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  1. #1
    Join Date
    Nov 2001
    Location
    North Royalton, OH 44133
    Posts
    3

    Exclamation

    I was diligently reading through my December 2001 issue of the American Bee Journal, specifically the "Proceedings of the American Bee Research Conference" when an abstract on page 895 caught my attention.

    Four researchers in Beijing, China performed an experiment "comparing the reproductive output of mites on two hosts: workers reared in worker-cells or workers reared in drone-cells". Unfortunately, they do not define what exactly is a worker-cell and a drone-cell (i.e. size, etc.).

    The results of their experimentation is that workers reared in drone-cells reproduced less mites than workers reared in worker-cells. This seems to me to be the exact opposite of the findings of the Lusby's and many others working with 4.9 mm cell sizing.

    The authors also stated that "To our knowledge, this is the first study to show that varroa mite reproduction can be affected by cell size of the host". Maybe Dee Lusby should forward them a couple of reams of her information to bring them up to speed :> )

    Happy holidays to all!

    Stan Tytko-Enjoying an incredibly mild November in Northern Ohio.

  2. #2
    Join Date
    Oct 2000
    Location
    Tucson, Arizona, United States
    Posts
    397

    Post

    Hi Stan,
    You are right, perhaps I should send them a whole downloaded copy of my SAGA from here at beesource.com.

    In the mean time, this very paper has just been discussed on Biological Beekeeping found at:
    http://groups.yahoo.com/group/BiologicalBeekeeping

    If you are not a current member of the daily email discussion group you are hereby invited to join.

    In the meantime I am going to post in rapid fire 5 quick postings on this very topic from there to here for both you and others to read.

    The first post which started the discussion was Mr Barry Birkey himself, to which he wrote:

    For what it's worth:

    28. Zhou, T., J. Yao , S. X. Huang , & Z. Y. Huang -LARGER CELL SIZE
    REDUCES VARROA MITE REPRODUCTION - In a study trying to determine the
    mechanisms of why varroa mites do not reproduce on worker brood of Apis
    cerana (the Asian hive bee), we accidentally discovered that both Apis
    cerana and Apis mellifera queens lay worker eggs in drone cells in the fall.
    We took advantage of this and compared the reproductive output of mites on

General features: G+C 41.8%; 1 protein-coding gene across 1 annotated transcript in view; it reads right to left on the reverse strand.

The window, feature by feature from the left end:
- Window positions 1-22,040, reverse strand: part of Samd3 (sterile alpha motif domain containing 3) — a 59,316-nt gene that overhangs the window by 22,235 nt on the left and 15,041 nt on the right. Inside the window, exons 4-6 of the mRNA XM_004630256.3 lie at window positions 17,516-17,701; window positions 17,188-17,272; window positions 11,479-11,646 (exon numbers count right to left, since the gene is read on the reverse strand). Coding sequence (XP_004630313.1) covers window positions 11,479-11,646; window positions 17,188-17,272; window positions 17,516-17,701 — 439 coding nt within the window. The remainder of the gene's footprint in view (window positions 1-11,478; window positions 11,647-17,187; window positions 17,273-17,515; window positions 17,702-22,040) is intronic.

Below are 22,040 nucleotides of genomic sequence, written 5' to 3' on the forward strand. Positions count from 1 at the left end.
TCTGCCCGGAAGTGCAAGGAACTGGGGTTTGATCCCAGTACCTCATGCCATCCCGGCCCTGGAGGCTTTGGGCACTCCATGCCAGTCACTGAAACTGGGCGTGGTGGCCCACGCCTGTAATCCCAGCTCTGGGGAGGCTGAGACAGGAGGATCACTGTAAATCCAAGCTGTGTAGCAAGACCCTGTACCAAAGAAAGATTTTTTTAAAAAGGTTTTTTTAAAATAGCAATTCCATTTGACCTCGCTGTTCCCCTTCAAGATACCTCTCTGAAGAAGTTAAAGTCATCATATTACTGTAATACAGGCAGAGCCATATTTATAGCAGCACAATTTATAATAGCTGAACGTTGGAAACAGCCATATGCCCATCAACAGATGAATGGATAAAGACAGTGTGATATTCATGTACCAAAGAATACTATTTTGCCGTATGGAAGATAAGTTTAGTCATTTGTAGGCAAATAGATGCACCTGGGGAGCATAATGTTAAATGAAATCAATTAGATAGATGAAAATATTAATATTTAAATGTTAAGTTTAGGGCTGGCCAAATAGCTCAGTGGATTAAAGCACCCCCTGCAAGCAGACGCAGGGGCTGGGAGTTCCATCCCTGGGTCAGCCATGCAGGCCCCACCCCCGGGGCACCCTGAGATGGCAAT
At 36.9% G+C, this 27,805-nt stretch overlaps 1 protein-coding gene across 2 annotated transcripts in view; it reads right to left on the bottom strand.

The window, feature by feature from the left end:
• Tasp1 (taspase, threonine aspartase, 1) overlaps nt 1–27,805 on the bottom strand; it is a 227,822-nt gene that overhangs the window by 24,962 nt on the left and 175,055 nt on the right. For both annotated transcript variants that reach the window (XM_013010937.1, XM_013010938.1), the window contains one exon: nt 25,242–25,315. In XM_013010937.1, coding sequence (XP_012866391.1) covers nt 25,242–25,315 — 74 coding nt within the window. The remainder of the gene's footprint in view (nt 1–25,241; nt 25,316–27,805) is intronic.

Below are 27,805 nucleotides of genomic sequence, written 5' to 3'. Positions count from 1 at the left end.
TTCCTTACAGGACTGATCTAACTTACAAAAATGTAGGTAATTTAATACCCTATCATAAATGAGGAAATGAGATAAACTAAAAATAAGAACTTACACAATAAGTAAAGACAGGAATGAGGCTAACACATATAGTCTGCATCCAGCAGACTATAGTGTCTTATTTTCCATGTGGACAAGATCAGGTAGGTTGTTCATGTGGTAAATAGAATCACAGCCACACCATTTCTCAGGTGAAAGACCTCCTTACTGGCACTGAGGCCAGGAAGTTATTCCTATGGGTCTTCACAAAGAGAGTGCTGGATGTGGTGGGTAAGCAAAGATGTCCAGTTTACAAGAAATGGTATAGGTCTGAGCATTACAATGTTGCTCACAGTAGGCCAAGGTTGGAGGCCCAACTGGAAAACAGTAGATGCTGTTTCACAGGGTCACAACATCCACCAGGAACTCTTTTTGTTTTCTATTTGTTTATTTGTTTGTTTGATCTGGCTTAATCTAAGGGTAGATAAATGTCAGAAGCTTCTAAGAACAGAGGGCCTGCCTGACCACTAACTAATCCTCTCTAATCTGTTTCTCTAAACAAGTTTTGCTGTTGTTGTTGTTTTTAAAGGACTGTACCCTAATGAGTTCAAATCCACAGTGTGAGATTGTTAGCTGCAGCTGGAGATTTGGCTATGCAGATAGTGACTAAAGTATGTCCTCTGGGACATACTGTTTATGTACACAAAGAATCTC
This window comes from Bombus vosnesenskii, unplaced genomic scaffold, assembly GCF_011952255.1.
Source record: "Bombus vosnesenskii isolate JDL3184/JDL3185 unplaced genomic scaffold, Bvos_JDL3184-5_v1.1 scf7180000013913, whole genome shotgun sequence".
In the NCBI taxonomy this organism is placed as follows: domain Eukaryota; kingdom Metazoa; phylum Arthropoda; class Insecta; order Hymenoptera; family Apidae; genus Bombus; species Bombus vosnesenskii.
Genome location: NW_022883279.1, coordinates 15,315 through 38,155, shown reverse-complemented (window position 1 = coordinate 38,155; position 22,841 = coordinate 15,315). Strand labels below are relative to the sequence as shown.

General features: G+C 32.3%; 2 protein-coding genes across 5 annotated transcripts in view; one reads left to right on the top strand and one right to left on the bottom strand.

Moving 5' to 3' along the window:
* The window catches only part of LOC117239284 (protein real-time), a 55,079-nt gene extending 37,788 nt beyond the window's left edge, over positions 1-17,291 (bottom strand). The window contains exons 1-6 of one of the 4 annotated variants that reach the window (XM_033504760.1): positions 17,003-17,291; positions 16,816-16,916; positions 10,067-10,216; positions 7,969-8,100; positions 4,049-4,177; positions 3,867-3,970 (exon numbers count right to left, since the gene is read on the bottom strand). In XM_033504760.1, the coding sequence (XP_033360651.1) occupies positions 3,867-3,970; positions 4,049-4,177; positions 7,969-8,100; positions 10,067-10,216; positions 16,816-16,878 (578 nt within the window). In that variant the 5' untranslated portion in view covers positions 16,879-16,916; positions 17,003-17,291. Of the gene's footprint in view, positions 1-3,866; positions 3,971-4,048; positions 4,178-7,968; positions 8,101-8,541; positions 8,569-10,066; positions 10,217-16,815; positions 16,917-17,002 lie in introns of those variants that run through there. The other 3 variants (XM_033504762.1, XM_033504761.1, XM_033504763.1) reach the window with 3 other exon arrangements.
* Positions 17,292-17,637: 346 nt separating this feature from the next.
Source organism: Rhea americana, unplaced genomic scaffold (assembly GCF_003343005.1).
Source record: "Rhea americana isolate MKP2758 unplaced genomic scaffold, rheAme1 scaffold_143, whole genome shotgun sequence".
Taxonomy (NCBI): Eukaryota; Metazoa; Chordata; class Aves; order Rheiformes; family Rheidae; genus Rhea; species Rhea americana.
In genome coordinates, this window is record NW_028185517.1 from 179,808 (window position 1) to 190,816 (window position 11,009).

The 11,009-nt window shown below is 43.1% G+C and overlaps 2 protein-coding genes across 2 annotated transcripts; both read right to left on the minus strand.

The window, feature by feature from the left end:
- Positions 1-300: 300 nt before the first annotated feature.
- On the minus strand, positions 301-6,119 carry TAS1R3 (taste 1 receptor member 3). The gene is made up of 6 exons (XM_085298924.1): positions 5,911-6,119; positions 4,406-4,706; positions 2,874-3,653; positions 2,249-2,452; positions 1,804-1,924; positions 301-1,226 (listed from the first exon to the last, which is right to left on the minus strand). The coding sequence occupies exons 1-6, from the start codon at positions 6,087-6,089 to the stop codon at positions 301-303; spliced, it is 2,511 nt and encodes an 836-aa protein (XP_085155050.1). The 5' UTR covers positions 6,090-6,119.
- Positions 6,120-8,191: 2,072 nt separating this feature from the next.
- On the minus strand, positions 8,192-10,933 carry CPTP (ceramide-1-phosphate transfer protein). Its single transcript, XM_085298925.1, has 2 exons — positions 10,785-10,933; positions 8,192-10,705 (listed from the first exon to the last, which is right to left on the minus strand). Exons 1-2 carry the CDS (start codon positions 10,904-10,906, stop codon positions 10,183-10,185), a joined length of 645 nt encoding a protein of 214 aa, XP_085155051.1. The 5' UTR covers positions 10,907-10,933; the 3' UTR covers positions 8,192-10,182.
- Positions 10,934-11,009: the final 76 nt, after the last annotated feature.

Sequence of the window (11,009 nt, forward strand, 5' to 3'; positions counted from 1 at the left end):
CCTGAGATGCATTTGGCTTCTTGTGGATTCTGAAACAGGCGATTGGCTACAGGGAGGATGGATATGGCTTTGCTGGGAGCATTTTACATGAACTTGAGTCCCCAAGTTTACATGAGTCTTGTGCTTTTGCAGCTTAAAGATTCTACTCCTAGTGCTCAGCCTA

two hosts: workers reared in worker-cells (WW) or workers reared in
    drone-cells (WD). We selected recently sealed (within 6 hours) brood cells
    as transfer hosts. We obtained phoretic mites from adult workers and
    transferred them into brood cells with a paint brush after each cell was
    opened with a small pin. The opening was immediately sealed with melted
    beeswax after mite introduction. The brood frames were incubated at 350C for
    9 days after which each cell was opened and mite progeny scored. In 2000,
    mites introduced into WD showed differences to WW in both the percentage of
    mites that reproduced and the average number of offspring, but the
    differences were not statistically significant (mean offspring number: t=
    1.6, P = 0.12, % reproduction: X2 = 3.59, P 0.058). This is most likely due
    to the small sample sizes (N=7 and 13 for WW and WD, respectively). In 2001,
    with larger samples sizes (N = 47 and 29), we found that only 17% (5 out of
    29) of mites reproduced on WD, while 100% (47 out of 47) of them reproduced
    on WW (X2= 45.7, P <0.0001). Among these mites that reproduced, they also
    had less reproductive output: the mean number of female mite off-spring was
    0.20 ± 0.2 (mean ± SE) for WD, but 2.38 ± 0.2 for WW (t = 3.87, P <0.001).

    To our knowledge, this is the first study to show that varroa mite
    reproduction can be affected by cell size of the host. It is not clear why
    mites would reproduce less on identical hosts that are housed in larger
    cells. One possibility is that workers reared in drone cells are fed a
    different diet by nurses. A second, more plausible, mechanism is that
    workers spin larger cocoons in drone cells and mites detect this
    "geographic" change and somehow change their reproductive behavior
    accordingly.

    Regards,

    Dee

  3. #3
    Join Date
    Oct 2000
    Location
    Tucson, Arizona, United States
    Posts
    397

    Post

    Hi Stan,

    Here is my reply back to Barry on Biobee:

    Barry wrote:
    > 28. Zhou, T., J. Yao , S. X. Huang , & Z. Y. Huang -LARGER CELL SIZE